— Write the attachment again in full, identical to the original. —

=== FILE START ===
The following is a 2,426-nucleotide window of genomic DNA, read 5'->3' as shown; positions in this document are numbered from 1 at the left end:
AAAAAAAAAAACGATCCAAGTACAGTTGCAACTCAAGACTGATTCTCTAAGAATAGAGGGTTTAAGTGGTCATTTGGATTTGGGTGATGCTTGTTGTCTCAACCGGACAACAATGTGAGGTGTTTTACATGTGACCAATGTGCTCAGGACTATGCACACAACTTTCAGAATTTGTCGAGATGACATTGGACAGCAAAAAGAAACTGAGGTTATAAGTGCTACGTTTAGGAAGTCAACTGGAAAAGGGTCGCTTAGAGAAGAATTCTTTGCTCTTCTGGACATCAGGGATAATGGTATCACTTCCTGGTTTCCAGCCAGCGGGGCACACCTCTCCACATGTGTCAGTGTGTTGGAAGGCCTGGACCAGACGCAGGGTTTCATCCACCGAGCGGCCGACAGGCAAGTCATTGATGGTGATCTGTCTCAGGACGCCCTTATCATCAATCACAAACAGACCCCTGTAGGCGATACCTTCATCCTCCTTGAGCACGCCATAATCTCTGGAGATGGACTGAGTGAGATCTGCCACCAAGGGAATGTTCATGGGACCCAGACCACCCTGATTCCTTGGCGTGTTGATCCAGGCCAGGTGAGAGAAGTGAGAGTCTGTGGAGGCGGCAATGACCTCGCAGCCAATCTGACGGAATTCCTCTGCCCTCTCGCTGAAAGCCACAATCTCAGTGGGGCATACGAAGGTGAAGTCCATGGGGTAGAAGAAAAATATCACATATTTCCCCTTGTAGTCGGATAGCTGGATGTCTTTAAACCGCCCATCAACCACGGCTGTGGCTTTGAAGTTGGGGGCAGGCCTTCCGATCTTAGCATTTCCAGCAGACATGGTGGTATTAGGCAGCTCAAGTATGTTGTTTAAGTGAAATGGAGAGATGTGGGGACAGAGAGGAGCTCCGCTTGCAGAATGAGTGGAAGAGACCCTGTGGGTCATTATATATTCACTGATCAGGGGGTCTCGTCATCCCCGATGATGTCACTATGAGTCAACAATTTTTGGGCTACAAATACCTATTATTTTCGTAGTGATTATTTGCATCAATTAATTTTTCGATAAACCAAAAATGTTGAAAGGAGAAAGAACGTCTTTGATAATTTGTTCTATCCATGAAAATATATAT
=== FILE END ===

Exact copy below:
The following is a 2,426-nucleotide window of genomic DNA, read 5'->3' as shown; positions in this document are numbered from 1 at the left end:
AAAAAAAAAAACGATCCAAGTACAGTTGCAACTCAAGACTGATTCTCTAAGAATAGAGGGTTTAAGTGGTCATTTGGATTTGGGTGATGCTTGTTGTCTCAACCGGACAACAATGTGAGGTGTTTTACATGTGACCAATGTGCTCAGGACTATGCACACAACTTTCAGAATTTGTCGAGATGACATTGGACAGCAAAAAGAAACTGAGGTTATAAGTGCTACGTTTAGGAAGTCAACTGGAAAAGGGTCGCTTAGAGAAGAATTCTTTGCTCTTCTGGACATCAGGGATAATGGTATCACTTCCTGGTTTCCAGCCAGCGGGGCACACCTCTCCACATGTGTCAGTGTGTTGGAAGGCCTGGACCAGACGCAGGGTTTCATCCACCGAGCGGCCGACAGGCAAGTCATTGATGGTGATCTGTCTCAGGACGCCCTTATCATCAATCACAAACAGACCCCTGTAGGCGATACCTTCATCCTCCTTGAGCACGCCATAATCTCTGGAGATGGACTGAGTGAGATCTGCCACCAAGGGAATGTTCATGGGACCCAGACCACCCTGATTCCTTGGCGTGTTGATCCAGGCCAGGTGAGAGAAGTGAGAGTCTGTGGAGGCGGCAATGACCTCGCAGCCAATCTGACGGAATTCCTCTGCCCTCTCGCTGAAAGCCACAATCTCAGTGGGGCATACGAAGGTGAAGTCCATGGGGTAGAAGAAAAATATCACATATTTCCCCTTGTAGTCGGATAGCTGGATGTCTTTAAACCGCCCATCAACCACGGCTGTGGCTTTGAAGTTGGGGGCAGGCCTTCCGATCTTAGCATTTCCAGCAGACATGGTGGTATTAGGCAGCTCAAGTATGTTGTTTAAGTGAAATGGAGAGATGTGGGGACAGAGAGGAGCTCCGCTTGCAGAATGAGTGGAAGAGACCCTGTGGGTCATTATATATTCACTGATCAGGGGGTCTCGTCATCCCCGATGATGTCACTATGAGTCAACAATTTTTGGGCTACAAATACCTATTATTTTCGTAGTGATTATTTGCATCAATTAATTTTTCGATAAACCAAAAATGTTGAAAGGAGAAAGAACGTCTTTGATAATTTGTTCTATCCATGAAAATATATAT